JSE at risk from continued trade-war uncertainty on Tuesday
The JSE looks set to continue to battle with US-China trade war uncertainty on Tuesday morning, amid conflicting messages regarding the progress made during recent negotiations.
Reports have suggested the Chinese want further talks before signing a partial deal announced on Friday, that has seen US tariffs against that country suspended, while China has agreed to import more agricultural products.
Enthusiasm waned and trade friction has spread to technology and financial sectors in the past few months, said AxiTrader senior market analyst Stephen Innes in a note.
This has suggested that the US administration’s attitude towards China does not appear to have improved, he said, though comments by US treasury secretary Steve Mnuchin that the parties had reached agreement on several “fundamental issues” boosted sentiment overnight.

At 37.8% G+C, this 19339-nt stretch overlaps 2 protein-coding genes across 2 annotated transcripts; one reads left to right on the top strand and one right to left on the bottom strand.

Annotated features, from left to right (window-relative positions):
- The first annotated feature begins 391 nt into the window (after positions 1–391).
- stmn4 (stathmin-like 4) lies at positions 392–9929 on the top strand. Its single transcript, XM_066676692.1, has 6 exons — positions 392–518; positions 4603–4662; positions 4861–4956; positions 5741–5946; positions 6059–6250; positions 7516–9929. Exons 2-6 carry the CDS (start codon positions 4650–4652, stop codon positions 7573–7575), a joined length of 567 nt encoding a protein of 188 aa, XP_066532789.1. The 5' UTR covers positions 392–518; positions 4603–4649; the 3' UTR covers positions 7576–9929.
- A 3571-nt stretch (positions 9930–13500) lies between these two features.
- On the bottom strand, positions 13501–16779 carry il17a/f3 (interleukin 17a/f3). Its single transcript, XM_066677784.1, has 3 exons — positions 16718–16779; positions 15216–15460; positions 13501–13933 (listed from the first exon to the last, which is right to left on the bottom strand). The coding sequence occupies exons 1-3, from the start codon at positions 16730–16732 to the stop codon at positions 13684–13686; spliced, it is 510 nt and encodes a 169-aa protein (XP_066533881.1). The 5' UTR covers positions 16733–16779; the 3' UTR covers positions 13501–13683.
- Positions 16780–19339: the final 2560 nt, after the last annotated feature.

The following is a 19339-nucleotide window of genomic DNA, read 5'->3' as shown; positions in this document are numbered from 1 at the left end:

At 6.15am Asian markets were subdued, with the Shanghai Composite down 0.53%.
Tencent was down 0.61% in Hong Kong, which is likely to influence Naspers and Prosus. Diversified miner BHP fell 1.3% on the Australian Securities Exchange.
Data earlier showed that Chinese consumer inflation rose to a six-year high in September, partially as a result of rising pork prices. Food prices surged 11.2% in September, the strongest pace in almost eight years, reported Dow Jones Newswires.
International focus also remains on Brexit, with the deadline for the UK leaving the EU two weeks away.
Gold and platinum were flat at $1,494.17/oz and $893.34 respectively. Brent crude was 0.52% lower at $58.88 a barrel.
The rand was flat at R14.8231/$, having weakened 0.37% on Monday.
International focus is on UK employment data, as well as speeches by US Federal Reserve policymakers later.
Locally, embattled technology group EOH is expected to report that its headline loss per share widened in its year to end-July, partially as a result of R1.2bn irregular payments at one of its subsidiaries. The company has said the investigation into the payments is almost complete, and that it is likely to press criminal charges against some of its employees.
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